Wiley and Jasper

Wiley and Jasper

by Miriam Moss, Jutta Bucker

Editorial Reviews

Publishers Weekly - Publishers Weekly
Wiley lives next door to his grandfather, who has a dog named Jasper. Wiley and Jasper share something in common: Both like to think they are brave, and each is on the other's secret list of bugaboos. "When Wiley visits Grandpa, Jasper hides in the bedroom," writes Moss (A New House for Smudge), as Bucker (Best Friends) pictures Jasper hunkering down in his dog bed, one ear flap hanging vigilantly over the edge. Opposite, Wiley anxiously peers around a door. "When Grandpa visits Wiley, Jasper stays at home." But when the dog and boy get separated from their family during a thunderstorm and share refuge in a spooky barn, they turn to each other for comfort, and a friendship blooms. The premise may not be fresh (and readers will be tipped off to the happy outcome by the cover illustration), but the understated prose lends the story a crispness and urgency, while allowing Bucker to fully redeem it. Her pictures are playful and buoyant without undercutting the emotional stakes, and her settings are as expressive as the duo's faces. When Wiley runs to the barn, the artist pares down the illustration to its simplest, nightmarish elements. And when Wiley and Jasper discover they're trapped together (Wiley's hand lands on Jasper and their respective eyes bug out), it's a moment that's funny, tense and poignant all at once. Ages 3-7. (Sept.) Copyright 2003 Reed Business Information.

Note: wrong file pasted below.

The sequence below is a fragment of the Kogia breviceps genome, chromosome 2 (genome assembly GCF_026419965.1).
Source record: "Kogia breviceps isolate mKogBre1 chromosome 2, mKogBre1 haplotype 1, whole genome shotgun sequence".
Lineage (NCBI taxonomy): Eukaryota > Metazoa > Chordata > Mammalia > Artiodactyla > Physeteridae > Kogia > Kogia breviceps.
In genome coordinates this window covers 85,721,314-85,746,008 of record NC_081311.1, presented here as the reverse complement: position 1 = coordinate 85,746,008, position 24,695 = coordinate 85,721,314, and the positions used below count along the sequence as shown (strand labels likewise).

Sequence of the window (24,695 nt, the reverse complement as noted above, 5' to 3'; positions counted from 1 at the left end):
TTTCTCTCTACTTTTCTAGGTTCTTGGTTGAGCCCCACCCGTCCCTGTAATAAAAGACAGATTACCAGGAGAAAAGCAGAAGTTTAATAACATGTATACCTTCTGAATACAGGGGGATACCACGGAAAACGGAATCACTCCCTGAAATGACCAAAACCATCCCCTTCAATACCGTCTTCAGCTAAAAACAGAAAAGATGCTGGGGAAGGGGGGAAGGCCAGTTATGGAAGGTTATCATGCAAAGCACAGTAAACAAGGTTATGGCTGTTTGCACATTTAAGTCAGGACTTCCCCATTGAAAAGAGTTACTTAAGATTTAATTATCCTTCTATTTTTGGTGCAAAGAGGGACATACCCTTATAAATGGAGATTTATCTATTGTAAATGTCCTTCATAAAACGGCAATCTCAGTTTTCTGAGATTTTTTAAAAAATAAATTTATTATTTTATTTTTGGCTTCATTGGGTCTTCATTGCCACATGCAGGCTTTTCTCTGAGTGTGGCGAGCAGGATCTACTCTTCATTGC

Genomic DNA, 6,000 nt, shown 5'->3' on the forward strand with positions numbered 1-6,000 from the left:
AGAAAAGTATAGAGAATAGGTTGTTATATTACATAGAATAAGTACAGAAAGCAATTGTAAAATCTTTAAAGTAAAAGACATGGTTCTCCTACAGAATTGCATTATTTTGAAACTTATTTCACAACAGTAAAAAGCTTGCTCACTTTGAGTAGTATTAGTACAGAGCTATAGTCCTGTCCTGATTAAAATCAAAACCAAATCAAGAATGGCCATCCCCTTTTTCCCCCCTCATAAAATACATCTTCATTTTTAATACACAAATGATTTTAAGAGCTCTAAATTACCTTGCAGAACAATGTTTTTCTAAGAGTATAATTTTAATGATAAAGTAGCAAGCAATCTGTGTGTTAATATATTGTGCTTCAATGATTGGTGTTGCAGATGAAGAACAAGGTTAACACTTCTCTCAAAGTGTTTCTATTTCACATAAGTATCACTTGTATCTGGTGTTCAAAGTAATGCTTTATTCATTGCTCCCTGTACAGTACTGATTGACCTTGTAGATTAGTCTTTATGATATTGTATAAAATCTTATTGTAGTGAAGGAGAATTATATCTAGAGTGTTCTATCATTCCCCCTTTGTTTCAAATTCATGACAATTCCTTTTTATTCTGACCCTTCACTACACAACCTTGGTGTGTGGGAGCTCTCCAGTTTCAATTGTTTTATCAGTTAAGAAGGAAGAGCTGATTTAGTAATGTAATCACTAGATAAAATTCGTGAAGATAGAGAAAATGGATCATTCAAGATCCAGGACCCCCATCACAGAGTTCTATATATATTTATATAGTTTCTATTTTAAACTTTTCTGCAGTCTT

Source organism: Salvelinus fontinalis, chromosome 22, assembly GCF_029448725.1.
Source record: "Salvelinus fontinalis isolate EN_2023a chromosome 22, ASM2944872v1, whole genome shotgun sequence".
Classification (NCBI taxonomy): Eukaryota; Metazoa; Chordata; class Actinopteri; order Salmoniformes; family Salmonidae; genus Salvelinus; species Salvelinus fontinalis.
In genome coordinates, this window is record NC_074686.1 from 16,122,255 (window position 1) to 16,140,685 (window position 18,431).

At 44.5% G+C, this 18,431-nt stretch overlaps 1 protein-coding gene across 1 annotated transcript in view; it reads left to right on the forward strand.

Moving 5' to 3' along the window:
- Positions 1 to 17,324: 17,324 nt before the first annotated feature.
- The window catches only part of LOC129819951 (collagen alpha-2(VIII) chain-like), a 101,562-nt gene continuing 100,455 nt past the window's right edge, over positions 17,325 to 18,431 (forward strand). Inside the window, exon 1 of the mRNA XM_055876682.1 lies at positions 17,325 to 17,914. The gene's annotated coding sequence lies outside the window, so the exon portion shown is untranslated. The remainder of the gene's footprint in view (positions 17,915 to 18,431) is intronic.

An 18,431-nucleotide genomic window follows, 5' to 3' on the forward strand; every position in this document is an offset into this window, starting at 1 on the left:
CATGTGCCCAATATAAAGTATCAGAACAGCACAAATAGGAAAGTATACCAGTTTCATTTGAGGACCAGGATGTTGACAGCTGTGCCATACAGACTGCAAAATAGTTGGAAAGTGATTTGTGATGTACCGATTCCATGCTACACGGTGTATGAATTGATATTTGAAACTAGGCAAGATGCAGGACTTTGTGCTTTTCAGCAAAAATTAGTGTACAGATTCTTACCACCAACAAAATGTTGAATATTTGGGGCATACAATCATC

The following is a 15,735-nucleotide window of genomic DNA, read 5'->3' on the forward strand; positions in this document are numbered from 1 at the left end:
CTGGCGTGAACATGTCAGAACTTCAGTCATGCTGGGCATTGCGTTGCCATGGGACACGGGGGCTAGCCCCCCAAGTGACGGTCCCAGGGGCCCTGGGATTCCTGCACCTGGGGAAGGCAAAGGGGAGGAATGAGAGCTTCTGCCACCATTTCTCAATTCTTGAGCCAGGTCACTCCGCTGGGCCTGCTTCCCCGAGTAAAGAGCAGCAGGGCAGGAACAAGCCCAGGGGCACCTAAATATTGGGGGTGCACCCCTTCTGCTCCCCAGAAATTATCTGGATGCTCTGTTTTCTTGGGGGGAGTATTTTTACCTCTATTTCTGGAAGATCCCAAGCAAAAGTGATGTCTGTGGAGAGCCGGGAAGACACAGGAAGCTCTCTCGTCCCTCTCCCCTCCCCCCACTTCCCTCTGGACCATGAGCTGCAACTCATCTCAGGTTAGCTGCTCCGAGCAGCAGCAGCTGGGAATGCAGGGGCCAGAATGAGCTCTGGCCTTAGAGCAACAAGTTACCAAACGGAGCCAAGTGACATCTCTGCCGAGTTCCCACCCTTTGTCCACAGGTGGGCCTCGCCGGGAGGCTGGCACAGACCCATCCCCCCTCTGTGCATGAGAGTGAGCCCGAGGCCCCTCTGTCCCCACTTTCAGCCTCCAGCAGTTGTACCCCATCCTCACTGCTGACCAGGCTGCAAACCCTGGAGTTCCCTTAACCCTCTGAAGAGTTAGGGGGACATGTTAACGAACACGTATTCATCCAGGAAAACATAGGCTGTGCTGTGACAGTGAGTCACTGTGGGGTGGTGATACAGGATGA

Children's Literature
Although he acts big and brave, Wiley doesn't like monsters, the dark or getting lost. But most of all, Wiley doesn't like dogs. Jasper, the dog who lives next door with Wiley's grandpa, barks loudly but really, he's scared of storms, cats and kids. The two work hard to avoid each other. But one day, on Grandpa's birthday, everyone-including Wiley and Jasper-get into the car and head to the park for a picnic. Once there, Wiley and Jasper run off, in opposite directions, to explore the park. When a storm blows in, Wiley and Jasper find themselves seeking shelter in the same barn. What happens next proves how unfounded some fears can be. This is a good story that explores some common childhood fears-dogs, storms, the dark-and the joy of finding friends in unexpected places. The book is beautifully illustrated and a fun read. 2003, Mondo Publishing, Ages 3 to 8.
— Kris Sauer

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Product Details

Mondo Publishing
Publication date:
Edition description:
First Edition
Product dimensions:
8.74(w) x 10.92(h) x 0.53(d)
Age Range:
3 - 7 Years

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